# Easy way to calculate inverse of an LU decomposition.

I have a matrix A and a lower triangular matrix L (with 1's along the diagonal) and an upper triangular matrix U. These are constructed such that $A=LU$. I know that $A^{-1} = L^{-1}U^{-1}$ and I know that the inverse of L is simply the non-diagonal entries with their signs flipped.

Question: Is there an easy way to find the inverse of U?

example: $$\begin{bmatrix}8 & 1 &6\\3 & 5 & 7\\4&9&2\end{bmatrix}^{-1} = \begin{bmatrix}1 & 0 &0\\-.5 & 1 & 0\\-.375 & -.544 & 1\end{bmatrix}\begin{bmatrix}8 & 1 &6\\0 & 8.5 & -1\\0&0&5.294\end{bmatrix}^{-1}$$

I need to find an algorithm for computing the inverse of the far right upper triangular matrix.

• $A^{-1} = U^{-1} L^{-1}$. Inverse of $L$ is not just the non-diagonal entries with the entries flipped. It is more complicated than that. You can try it for any simple lower triangular matrix. – Karthik Upadhya Nov 7 '14 at 9:06

A better aproach might be the following.

\begin{equation} \tag{1} \label{inverse} A \cdot A^{-1} = I_3 \end{equation}

Consider $A = L \cdot U$ the $LU$ decomposition of $A$. Then, because of \eqref{inverse},

\begin{equation*} L \cdot U \cdot A^{-1} = I \end{equation*}

or

\begin{equation*} \begin{bmatrix} 1 & 0 & 0 \\ -.5 & 1 & 0 \\ -.375 & -5.44 & 1 \end{bmatrix} \cdot \begin{bmatrix} 8 & 1 & 6 \\ 0 & 8.5 & -1 \\ 0 & 0 & 5.294 \end{bmatrix} \cdot \begin{bmatrix} v_1 & v_2 & v_3 \end{bmatrix} = \begin{bmatrix} e_1 & e_2 & e_3 \end{bmatrix} \end{equation*}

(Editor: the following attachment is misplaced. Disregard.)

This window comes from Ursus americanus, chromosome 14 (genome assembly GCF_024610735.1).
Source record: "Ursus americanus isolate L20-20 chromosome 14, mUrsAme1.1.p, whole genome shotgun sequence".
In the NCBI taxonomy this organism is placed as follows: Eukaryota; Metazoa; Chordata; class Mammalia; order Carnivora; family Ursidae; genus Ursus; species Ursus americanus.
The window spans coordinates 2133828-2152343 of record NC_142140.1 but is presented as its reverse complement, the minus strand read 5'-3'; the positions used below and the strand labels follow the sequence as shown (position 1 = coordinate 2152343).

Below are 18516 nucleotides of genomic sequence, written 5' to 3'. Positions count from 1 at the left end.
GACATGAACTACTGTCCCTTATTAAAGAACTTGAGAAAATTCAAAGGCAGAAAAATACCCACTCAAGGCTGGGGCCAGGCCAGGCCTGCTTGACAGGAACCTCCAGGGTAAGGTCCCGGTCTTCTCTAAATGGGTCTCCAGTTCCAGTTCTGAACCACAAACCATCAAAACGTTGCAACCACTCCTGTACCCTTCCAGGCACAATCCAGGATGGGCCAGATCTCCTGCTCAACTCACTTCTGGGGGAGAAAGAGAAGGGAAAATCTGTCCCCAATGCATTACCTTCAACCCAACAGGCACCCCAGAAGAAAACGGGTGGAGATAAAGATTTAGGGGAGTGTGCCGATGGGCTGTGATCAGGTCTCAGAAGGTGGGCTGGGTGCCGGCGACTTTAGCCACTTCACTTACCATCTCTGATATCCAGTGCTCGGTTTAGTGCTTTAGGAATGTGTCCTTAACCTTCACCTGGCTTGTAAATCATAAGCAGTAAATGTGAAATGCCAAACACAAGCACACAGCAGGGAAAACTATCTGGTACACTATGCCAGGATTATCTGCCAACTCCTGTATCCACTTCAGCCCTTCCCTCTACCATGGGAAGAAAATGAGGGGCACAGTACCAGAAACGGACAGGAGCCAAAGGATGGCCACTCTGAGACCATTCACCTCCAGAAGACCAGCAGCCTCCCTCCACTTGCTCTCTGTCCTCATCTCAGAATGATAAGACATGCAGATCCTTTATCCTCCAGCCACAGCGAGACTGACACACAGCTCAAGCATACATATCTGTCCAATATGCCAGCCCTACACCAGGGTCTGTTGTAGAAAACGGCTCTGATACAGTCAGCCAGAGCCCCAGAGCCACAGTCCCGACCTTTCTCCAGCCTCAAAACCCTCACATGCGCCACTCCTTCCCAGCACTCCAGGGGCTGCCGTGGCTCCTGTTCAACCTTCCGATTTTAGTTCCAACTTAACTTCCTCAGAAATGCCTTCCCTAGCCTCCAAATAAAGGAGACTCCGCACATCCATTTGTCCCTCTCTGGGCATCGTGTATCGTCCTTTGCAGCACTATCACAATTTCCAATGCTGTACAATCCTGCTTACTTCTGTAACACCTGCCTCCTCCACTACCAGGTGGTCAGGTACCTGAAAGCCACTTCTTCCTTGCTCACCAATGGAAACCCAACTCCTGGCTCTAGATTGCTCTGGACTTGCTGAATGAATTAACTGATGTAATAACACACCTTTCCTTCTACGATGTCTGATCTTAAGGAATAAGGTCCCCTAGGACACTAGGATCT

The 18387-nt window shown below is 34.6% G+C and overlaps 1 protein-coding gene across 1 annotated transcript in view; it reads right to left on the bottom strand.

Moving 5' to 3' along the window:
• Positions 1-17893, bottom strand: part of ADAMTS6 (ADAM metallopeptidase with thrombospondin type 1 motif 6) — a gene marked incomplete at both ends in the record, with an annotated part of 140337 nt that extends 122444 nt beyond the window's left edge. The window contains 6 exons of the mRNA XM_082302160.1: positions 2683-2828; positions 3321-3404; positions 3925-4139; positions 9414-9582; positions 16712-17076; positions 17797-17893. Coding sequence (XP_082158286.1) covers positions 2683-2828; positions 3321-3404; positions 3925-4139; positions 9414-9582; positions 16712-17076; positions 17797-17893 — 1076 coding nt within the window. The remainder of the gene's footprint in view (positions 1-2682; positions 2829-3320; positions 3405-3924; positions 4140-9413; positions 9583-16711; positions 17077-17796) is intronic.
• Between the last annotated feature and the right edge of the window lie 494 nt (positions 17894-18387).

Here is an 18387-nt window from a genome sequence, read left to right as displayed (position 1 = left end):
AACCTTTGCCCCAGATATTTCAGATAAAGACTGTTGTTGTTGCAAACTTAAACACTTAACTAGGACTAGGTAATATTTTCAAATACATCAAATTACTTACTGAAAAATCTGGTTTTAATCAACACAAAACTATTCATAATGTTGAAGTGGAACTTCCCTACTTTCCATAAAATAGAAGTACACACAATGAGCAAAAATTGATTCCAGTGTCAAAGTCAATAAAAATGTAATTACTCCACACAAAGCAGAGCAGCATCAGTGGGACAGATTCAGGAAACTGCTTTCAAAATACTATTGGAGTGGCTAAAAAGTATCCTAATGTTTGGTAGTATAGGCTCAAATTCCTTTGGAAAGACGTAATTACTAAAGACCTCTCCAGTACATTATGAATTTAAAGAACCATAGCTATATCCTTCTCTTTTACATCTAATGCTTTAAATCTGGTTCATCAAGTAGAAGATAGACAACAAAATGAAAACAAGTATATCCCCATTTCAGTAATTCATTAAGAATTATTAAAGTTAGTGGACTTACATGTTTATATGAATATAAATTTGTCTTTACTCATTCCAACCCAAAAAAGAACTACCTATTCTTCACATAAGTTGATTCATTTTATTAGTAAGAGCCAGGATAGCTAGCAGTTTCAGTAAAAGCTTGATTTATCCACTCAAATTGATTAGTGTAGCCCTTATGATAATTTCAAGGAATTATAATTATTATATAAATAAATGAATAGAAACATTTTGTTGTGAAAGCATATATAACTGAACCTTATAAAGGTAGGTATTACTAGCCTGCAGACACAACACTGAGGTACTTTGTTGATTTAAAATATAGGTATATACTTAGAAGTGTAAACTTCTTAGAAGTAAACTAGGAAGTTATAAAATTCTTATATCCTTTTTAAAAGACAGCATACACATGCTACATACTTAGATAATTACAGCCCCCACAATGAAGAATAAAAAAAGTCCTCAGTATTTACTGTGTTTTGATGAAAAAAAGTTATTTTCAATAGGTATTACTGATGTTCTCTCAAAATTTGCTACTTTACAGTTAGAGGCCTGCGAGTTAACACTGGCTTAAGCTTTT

Where

• $v_i$ are the colum vectors of $A^{-1}$
• $e_i$ are standard unit vectors so that the right hand side of the equation represents the identity matrix.

Now you know you can easily calculate $v_i$ in the equation $L \cdot U \cdot v_i = e_i$ for every $i$ and you will have calculated $A^{-1}$.

• Im sorry, but I dont see how this is any easier then calculating the inverse of A in the first place. How can I use my knowledge of L and U in order to make this easier to solve? – Forrest Keppler Nov 10 '14 at 6:52
• I assume you know how to easily solve $L*U*x = b$. Can you see how you can aply the same tactic for $L*U*v_1 = e_1$,$L*U*v_2 = e_2$ and $L*U*v_3 = e_3$? This way you will have calculated all $v_i$s which make up inverse of $A^{-1}$ – Auberon Nov 10 '14 at 8:25

There is no general "easy" way to compute the inverse of a triangular matrix. Here is one way to do it for a lower triangular matrix. For an upper triangular matrix, you can apply this to take the inverse of its (lower triangular) transpose (which can then be transposed again to give the inverse of the original matrix).